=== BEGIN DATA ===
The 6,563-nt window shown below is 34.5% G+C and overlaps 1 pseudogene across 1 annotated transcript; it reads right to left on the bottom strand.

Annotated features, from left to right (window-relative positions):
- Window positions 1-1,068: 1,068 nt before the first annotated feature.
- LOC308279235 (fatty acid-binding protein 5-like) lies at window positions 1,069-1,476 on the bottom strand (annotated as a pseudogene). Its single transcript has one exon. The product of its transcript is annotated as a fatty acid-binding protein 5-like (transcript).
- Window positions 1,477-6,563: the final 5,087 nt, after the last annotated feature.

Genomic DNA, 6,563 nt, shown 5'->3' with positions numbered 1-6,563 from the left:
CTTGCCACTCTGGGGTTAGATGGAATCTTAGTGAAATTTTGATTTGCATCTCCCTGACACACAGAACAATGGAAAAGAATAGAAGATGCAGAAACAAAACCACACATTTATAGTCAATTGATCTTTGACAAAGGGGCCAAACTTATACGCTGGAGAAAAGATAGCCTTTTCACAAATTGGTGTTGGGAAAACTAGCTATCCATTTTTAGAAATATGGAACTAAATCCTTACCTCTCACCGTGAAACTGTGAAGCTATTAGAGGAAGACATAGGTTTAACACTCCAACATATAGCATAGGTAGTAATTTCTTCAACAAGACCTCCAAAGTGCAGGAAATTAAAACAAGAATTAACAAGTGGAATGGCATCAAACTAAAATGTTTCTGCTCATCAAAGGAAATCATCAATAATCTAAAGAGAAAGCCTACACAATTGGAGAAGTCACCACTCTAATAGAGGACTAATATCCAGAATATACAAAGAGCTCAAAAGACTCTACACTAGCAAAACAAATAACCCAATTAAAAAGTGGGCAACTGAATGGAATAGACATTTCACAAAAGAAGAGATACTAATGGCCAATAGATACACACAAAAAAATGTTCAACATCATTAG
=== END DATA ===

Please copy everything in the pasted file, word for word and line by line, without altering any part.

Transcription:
The 6,563-nt window shown below is 34.5% G+C and overlaps 1 pseudogene across 1 annotated transcript; it reads right to left on the bottom strand.

Annotated features, from left to right (window-relative positions):
- Window positions 1-1,068: 1,068 nt before the first annotated feature.
- LOC308279235 (fatty acid-binding protein 5-like) lies at window positions 1,069-1,476 on the bottom strand (annotated as a pseudogene). Its single transcript has one exon. The product of its transcript is annotated as a fatty acid-binding protein 5-like (transcript).
- Window positions 1,477-6,563: the final 5,087 nt, after the last annotated feature.

Genomic DNA, 6,563 nt, shown 5'->3' with positions numbered 1-6,563 from the left:
CTTGCCACTCTGGGGTTAGATGGAATCTTAGTGAAATTTTGATTTGCATCTCCCTGACACACAGAACAATGGAAAAGAATAGAAGATGCAGAAACAAAACCACACATTTATAGTCAATTGATCTTTGACAAAGGGGCCAAACTTATACGCTGGAGAAAAGATAGCCTTTTCACAAATTGGTGTTGGGAAAACTAGCTATCCATTTTTAGAAATATGGAACTAAATCCTTACCTCTCACCGTGAAACTGTGAAGCTATTAGAGGAAGACATAGGTTTAACACTCCAACATATAGCATAGGTAGTAATTTCTTCAACAAGACCTCCAAAGTGCAGGAAATTAAAACAAGAATTAACAAGTGGAATGGCATCAAACTAAAATGTTTCTGCTCATCAAAGGAAATCATCAATAATCTAAAGAGAAAGCCTACACAATTGGAGAAGTCACCACTCTAATAGAGGACTAATATCCAGAATATACAAAGAGCTCAAAAGACTCTACACTAGCAAAACAAATAACCCAATTAAAAAGTGGGCAACTGAATGGAATAGACATTTCACAAAAGAAGAGATACTAATGGCCAATAGATACACACAAAAAAATGTTCAACATCATTAG